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Public Statements

In Support of Workers and the Service They Provide to Medicare Patient

Floor Speech

Location: Washington, DC

Ms. RICHARDSON. Mr. Speaker, I rise to commend America's home healthcare workers who provide services to millions of patients, including many Medicare beneficiaries, who are homebound and require skilled care. These skilled and dedicated workers are among the unsung heroes in the effort to contain the cost of healthcare without sacrificing the quality of service provided to patients.

Today, there are more than 40 million seniors in the United States, 12 percent of the population. In 20 years, that number will increase to 70 million, or 20 percent of the population. More than 27 million of these individuals are over age 70, and more that 1 million are over the age of 80. Further, more than 43 million people in the United States, 19 percent of the population, provide care for an elderly family member or friend.

Mr. Speaker, many healthcare treatments that were once offered only in a hospital or a physician's office can now be safely, effectively, and efficiently provided in patients' homes by skilled clinicians. Home healthcare is generally less expensive, more convenient, and as effective as care provided in a hospital or skilled nursing facility. Home healthcare can serve as an intermediate level of care for patients who have difficulty accessing outpatient care or who need intensive assistance with an acute or chronic health problem.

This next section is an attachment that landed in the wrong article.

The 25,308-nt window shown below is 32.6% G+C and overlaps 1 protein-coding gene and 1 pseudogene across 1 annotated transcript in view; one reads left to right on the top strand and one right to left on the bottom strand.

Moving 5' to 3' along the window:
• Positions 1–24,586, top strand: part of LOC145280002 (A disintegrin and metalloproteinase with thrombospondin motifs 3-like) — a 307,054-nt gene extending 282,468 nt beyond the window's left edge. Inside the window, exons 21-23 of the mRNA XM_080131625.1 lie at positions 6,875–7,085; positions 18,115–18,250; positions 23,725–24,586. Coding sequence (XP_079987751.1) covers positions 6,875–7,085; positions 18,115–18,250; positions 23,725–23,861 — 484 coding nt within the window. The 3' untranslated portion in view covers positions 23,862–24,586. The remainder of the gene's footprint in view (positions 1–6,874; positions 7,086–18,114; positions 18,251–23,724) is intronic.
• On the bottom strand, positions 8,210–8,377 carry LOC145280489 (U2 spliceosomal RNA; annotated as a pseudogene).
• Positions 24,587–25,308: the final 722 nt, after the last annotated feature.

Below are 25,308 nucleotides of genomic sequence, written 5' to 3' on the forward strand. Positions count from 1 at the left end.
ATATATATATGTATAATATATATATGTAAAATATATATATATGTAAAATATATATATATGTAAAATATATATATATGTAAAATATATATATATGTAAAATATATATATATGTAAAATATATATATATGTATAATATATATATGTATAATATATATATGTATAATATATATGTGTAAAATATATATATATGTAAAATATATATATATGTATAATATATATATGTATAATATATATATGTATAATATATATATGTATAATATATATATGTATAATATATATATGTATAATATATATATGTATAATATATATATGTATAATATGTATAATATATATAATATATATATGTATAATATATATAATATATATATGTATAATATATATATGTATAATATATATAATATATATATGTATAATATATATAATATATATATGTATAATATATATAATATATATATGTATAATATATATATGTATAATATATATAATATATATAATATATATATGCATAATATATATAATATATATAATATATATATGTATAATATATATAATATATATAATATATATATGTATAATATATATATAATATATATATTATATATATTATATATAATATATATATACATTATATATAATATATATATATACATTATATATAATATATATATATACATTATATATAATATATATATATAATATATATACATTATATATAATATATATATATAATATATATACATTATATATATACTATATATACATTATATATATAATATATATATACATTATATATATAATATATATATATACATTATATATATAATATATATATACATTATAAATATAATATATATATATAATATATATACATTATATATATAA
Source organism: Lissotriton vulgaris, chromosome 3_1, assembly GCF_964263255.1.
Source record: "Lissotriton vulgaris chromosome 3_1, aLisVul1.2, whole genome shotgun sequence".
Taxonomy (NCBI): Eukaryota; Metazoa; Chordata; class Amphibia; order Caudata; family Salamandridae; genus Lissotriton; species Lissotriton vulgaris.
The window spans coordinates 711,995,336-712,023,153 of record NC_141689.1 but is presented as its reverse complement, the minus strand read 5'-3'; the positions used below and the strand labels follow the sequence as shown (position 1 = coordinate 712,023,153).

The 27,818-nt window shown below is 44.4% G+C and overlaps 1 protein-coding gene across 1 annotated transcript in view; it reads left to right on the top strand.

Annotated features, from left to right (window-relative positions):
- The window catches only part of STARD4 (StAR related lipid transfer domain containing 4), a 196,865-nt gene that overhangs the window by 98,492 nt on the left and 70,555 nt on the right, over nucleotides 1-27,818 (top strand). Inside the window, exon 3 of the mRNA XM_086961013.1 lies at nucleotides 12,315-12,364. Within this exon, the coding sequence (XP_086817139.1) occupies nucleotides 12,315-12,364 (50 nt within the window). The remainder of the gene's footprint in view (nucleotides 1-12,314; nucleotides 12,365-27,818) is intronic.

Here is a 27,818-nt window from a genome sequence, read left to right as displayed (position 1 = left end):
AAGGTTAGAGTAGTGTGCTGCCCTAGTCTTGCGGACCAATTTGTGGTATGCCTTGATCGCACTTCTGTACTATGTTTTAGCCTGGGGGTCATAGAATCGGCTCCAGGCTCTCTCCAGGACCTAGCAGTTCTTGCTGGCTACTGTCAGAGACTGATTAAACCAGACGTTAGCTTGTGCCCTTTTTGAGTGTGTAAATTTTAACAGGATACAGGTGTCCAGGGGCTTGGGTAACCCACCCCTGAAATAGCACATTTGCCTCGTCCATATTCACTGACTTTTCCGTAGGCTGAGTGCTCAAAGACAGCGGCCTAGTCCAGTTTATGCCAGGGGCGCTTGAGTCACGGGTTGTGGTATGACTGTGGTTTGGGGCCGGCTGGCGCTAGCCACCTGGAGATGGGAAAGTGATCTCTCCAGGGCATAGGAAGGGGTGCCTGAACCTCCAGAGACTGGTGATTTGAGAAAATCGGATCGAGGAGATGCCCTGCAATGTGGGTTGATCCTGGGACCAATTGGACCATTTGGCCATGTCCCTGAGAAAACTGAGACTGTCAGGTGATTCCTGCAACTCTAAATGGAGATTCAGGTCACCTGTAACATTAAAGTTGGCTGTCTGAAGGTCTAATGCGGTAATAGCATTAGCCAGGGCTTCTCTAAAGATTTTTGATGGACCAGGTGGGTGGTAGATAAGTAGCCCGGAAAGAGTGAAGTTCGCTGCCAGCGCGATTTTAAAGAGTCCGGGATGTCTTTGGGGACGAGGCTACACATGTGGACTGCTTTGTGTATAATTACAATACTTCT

Skilled home healthcare services funded under Medicare Part A and B are safe, effective, affordable, clinically advanced, and patient preferred.

A case study conducted by the Veterans' Administration (VA) illustrates the benefits of home healthcare. The VA has provided comprehensive primary care services to veterans in their homes since 1972 in an effort to keep patients in their homes and reduce inpatient hospital days. The program was specifically
designed to target patients with complex chronic diseases through an interdisciplinary team of health professionals. This program showed a reduction in inpatient hospital days by 62 percent, and a reduction in nursing home bed days by 88 percent. This translated into a reduction in the cost of care from $38,000 to $29,000 per patient per year for patients enrolled in the program (a 24 percent reduction).

The Medicare program continues to increase in importance in my home state of California, where our senior population is increasing dramatically. The percentage of Californians age 6o and older is expected to grow from 6.4 percent in 2010 to 11.5 percent by 2030, according to the California Department of Aging. In my district, there are currently 63,053 Medicare recipients. I am committed to preserving benefits for current recipients and those nearing retirement, while guaranteeing the program's solvency for future generations of Americans.

For these reasons, I urge my colleagues to join me in support of Medicare's Skilled Home Healthcare Services act.

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